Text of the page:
Inspection and testing of fire suppression systems are crucial. To comply with NFPA 72 regulations, inspection, testing, and maintenance of your fire alarm system are required on a semi-annual basis. A well-maintained fire alarm system keeps residents and property safe.
What is a Fire System Inspection?
A fire inspection is a process in which the fire department inspects a building or property to identify and access potential fire safety hazards.
How Often Should Fire Systems Be Inspected?
According to the NFPA code, inspections of your fire and life safety systems are required to occur on a quarterly and annual basis.
Read on to learn about understanding inspections and maintenance for your building.
Consider a Monitored Fire Alarm System
A monitored fire alarm system can help prevent costly damage to your property while protecting its residents.
What is a Monitored Fire Alarm System?
A monitored fire alarm system is an alarm system that has been programmed to transmit signals to a central station or fire control center.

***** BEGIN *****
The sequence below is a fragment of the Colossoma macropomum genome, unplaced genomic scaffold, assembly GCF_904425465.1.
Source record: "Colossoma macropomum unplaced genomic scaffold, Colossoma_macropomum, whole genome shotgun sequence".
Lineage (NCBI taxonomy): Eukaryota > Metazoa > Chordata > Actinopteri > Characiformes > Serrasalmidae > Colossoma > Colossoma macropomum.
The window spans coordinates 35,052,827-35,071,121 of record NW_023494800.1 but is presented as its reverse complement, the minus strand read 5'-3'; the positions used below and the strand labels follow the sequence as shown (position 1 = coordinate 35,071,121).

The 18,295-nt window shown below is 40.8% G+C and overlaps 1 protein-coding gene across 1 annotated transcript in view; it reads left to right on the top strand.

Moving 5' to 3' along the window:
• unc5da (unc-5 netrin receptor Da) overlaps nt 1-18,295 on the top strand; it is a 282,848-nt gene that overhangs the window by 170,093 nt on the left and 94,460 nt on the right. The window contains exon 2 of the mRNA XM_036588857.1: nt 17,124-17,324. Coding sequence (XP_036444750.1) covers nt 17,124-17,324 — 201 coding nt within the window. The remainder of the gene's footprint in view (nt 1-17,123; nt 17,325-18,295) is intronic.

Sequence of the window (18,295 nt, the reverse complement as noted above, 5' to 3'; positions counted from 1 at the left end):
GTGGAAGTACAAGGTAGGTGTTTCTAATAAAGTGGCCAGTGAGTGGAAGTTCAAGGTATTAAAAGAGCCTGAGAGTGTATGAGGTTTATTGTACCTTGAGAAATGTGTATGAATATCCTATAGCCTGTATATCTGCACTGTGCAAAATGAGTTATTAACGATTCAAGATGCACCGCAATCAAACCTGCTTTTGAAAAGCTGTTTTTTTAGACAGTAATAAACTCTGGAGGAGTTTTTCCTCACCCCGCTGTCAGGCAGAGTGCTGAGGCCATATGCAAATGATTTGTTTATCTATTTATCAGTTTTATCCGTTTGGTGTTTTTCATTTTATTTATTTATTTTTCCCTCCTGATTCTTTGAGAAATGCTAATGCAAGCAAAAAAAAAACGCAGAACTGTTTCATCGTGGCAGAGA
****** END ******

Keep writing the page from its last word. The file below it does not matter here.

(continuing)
In simple terms, when the alarm goes off, the system will immediately alert an operator who will dispatch the appropriate fire protection team to your building.
What is the Difference Between a Fire Alarm System and Fire Alarm Monitoring?
Unlike a monitored fire alarm system, a fire alarm system sets off an alarm—usually a series of local, audible devices—to alert people in the building that a fire has been detected and to evacuate immediately. A fire alarm system does not notify the fire department of the detected fire. The fire department will not be dispatched unless someone calls 911.
As we approach the fall and winter months, the risk of a fire occurring in your building rises. However, monitored fire alarm systems can help to protect your building and its residents, even when it is unoccupied.
Need Help Preparing For Inspection?
Ensure your building is safe and up to fire protection code compliance by partnering with a company that specializes in fire protection. With over 300 NFPA codes and standards, the rules can get complicated quickly– especially if you don’t know exactly what you’re looking for. Luckily, we do.